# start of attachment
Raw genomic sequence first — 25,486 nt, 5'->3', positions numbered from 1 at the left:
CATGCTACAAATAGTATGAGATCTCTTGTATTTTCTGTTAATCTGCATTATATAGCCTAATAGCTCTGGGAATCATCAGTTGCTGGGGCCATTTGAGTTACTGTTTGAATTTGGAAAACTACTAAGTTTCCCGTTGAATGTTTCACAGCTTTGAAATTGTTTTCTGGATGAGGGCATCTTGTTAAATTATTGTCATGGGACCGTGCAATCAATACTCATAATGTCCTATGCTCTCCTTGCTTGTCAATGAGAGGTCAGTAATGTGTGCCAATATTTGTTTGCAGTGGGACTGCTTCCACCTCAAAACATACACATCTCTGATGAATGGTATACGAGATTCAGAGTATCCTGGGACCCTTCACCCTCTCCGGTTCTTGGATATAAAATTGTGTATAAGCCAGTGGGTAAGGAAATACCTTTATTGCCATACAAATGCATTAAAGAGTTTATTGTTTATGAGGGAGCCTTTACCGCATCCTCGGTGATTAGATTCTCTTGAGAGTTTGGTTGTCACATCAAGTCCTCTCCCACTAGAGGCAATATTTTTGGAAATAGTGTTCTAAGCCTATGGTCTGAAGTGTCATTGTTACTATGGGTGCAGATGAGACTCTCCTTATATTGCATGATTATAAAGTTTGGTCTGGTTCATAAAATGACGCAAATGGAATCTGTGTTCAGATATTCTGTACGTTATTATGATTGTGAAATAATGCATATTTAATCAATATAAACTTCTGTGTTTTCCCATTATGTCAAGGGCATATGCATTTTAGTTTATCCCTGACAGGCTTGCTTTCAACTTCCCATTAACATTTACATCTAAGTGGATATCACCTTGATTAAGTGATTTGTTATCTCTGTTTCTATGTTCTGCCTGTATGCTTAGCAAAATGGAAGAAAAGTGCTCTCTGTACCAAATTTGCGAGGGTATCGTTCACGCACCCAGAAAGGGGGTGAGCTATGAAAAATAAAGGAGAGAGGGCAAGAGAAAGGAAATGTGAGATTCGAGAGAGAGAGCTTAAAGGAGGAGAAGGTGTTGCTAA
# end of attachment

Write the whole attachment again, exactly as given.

Raw genomic sequence first — 25,486 nt, 5'->3', positions numbered from 1 at the left:
CATGCTACAAATAGTATGAGATCTCTTGTATTTTCTGTTAATCTGCATTATATAGCCTAATAGCTCTGGGAATCATCAGTTGCTGGGGCCATTTGAGTTACTGTTTGAATTTGGAAAACTACTAAGTTTCCCGTTGAATGTTTCACAGCTTTGAAATTGTTTTCTGGATGAGGGCATCTTGTTAAATTATTGTCATGGGACCGTGCAATCAATACTCATAATGTCCTATGCTCTCCTTGCTTGTCAATGAGAGGTCAGTAATGTGTGCCAATATTTGTTTGCAGTGGGACTGCTTCCACCTCAAAACATACACATCTCTGATGAATGGTATACGAGATTCAGAGTATCCTGGGACCCTTCACCCTCTCCGGTTCTTGGATATAAAATTGTGTATAAGCCAGTGGGTAAGGAAATACCTTTATTGCCATACAAATGCATTAAAGAGTTTATTGTTTATGAGGGAGCCTTTACCGCATCCTCGGTGATTAGATTCTCTTGAGAGTTTGGTTGTCACATCAAGTCCTCTCCCACTAGAGGCAATATTTTTGGAAATAGTGTTCTAAGCCTATGGTCTGAAGTGTCATTGTTACTATGGGTGCAGATGAGACTCTCCTTATATTGCATGATTATAAAGTTTGGTCTGGTTCATAAAATGACGCAAATGGAATCTGTGTTCAGATATTCTGTACGTTATTATGATTGTGAAATAATGCATATTTAATCAATATAAACTTCTGTGTTTTCCCATTATGTCAAGGGCATATGCATTTTAGTTTATCCCTGACAGGCTTGCTTTCAACTTCCCATTAACATTTACATCTAAGTGGATATCACCTTGATTAAGTGATTTGTTATCTCTGTTTCTATGTTCTGCCTGTATGCTTAGCAAAATGGAAGAAAAGTGCTCTCTGTACCAAATTTGCGAGGGTATCGTTCACGCACCCAGAAAGGGGGTGAGCTATGAAAAATAAAGGAGAGAGGGCAAGAGAAAGGAAATGTGAGATTCGAGAGAGAGAGCTTAAAGGAGGAGAAGGTGTTGCTAA